Question: Given your focus and expertise, if someone is in chronic pain and you could only give him/her one piece of advice to put them on a path to recovery, what would you tell them?
Why ask this question? Well, we feel that it's a good idea to seek information from multiple outlets to gain new perspectives. It's great to learn new things.
We believe that chronic pain should be attacked from multiple angles such as with movement, mindset, and nutrition (find the whole roundup of experts here).
Here is what Vicky Santiago, a Clinical Hypnotherapist, had to say about this question:
"Pain is a messenger, sent by our subconscious minds. When we burn our finger, the pain is there to tell us to remove our finger from the heat source. Then, the pain is meant to stop as healing begins, so that we can identify when something is wrong in the process, like an infection. However, if the pain signal doesn't get switched off, it's a sign that there's something bigger going on. That there's another message that still hasn't been received.
Once you can figure out what that message is, there is no reason for the pain to stay. And the subconscious mind can be encouraged to turn the pain down or off.
There's lots of techniques that a Hypnotherapist can use to do this. By helping a client into a hypnotic trance state, a Hypnotherapist is able to dialogue directly with the subconscious mind. The subconscious mind is the part that runs our background programming and belief systems, and it always knows exactly what is going on. When you zone out while driving your car, thinking about what to buy at the store or whatever, and you arrive at your destination without being aware of the journey, it was your subconscious that was driving the car. This is one example of how we enter into trance states multiple times a day. Others include when we're daydreaming and drifting off to sleep.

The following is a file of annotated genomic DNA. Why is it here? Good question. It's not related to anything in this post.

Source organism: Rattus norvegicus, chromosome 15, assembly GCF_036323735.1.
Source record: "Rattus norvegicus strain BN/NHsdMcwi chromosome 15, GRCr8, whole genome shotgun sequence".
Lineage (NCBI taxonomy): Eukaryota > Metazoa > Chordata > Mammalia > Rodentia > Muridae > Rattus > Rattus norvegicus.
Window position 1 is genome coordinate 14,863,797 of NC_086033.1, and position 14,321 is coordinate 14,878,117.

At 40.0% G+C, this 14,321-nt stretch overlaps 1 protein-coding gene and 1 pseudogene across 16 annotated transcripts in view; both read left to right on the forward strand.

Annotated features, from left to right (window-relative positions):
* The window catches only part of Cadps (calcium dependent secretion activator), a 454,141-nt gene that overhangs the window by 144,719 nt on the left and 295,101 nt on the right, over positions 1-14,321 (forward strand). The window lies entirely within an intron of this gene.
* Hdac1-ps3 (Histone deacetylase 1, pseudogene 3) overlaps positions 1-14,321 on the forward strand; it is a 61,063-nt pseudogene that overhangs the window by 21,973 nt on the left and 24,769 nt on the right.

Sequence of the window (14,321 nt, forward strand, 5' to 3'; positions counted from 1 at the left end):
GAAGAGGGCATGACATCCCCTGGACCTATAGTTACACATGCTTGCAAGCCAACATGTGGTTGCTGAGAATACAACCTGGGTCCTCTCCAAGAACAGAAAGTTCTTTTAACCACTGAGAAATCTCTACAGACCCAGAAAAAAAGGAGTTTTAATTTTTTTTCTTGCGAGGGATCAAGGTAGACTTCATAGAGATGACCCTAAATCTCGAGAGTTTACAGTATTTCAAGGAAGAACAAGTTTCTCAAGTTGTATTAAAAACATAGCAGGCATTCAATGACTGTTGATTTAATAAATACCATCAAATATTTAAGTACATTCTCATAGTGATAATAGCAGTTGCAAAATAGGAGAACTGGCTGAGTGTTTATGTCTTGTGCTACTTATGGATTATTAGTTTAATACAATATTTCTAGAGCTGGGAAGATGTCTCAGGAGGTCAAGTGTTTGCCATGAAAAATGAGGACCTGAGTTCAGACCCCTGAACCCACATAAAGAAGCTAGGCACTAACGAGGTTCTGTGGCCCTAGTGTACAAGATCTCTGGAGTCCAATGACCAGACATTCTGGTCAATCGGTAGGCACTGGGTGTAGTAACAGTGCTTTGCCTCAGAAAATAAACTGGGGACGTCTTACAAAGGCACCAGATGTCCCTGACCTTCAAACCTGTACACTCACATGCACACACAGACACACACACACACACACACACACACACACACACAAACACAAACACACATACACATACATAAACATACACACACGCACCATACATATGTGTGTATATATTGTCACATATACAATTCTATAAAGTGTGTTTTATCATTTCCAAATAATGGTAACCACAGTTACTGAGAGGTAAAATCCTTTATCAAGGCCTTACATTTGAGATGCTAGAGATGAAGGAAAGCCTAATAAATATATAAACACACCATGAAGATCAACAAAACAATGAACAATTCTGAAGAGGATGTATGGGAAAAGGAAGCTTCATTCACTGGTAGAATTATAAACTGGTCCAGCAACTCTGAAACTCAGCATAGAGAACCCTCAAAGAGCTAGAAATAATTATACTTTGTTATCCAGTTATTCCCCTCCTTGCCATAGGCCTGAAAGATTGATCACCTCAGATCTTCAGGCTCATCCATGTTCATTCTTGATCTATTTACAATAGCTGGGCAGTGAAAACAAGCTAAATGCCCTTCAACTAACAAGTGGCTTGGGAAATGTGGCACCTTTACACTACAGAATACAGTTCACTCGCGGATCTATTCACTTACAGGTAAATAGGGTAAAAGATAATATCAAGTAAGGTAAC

So, what can you do right now to figure out your pain's message?
To begin, know that there are two types of pain. The first is the original 'actual' pain signal.
The second is the 'perceived' pain, which is created by the inner dialogue about the pain, which you may not even be aware of. If you find yourself saying things like "I can't cope, this is killing me, it's a nightmare", your perceived pain will be much stronger than the actual pain signal. Instead, aim to create a new inner dialogue that serves you. "I'm strong, every day I'm coping better," etc.
Now, ask yourself some questions, either when you're in a calm quiet state, or with a Hypnotherapist. It's important to be totally honest.
When did the pain start?
What else was going on in your life at this time?
Is there a link here?
Does the pain have some secondary benefit?
For example, some clients find that the pain is trying to protect them from repeating the action that caused the hurt in the first place (e.g. back pain when horse-riding after falling off a horse). Others have found that their pain was a physical expression of their emotional turmoil (e.g. during a relationship breakup.) Others have realized that they were attached to a particular upside that came with the pain (e.g. not feeling lonely because of the daily visits and attention from care workers, or not having to return to a hated job while on disability).
Once the message has been understood, you can thank your subconscious mind for trying to help you out and tell it that you don't need the pain anymore. You can imagine a pain dial and visualize turning it right down to off. Doing this while in a hypnotic state makes it even more effective."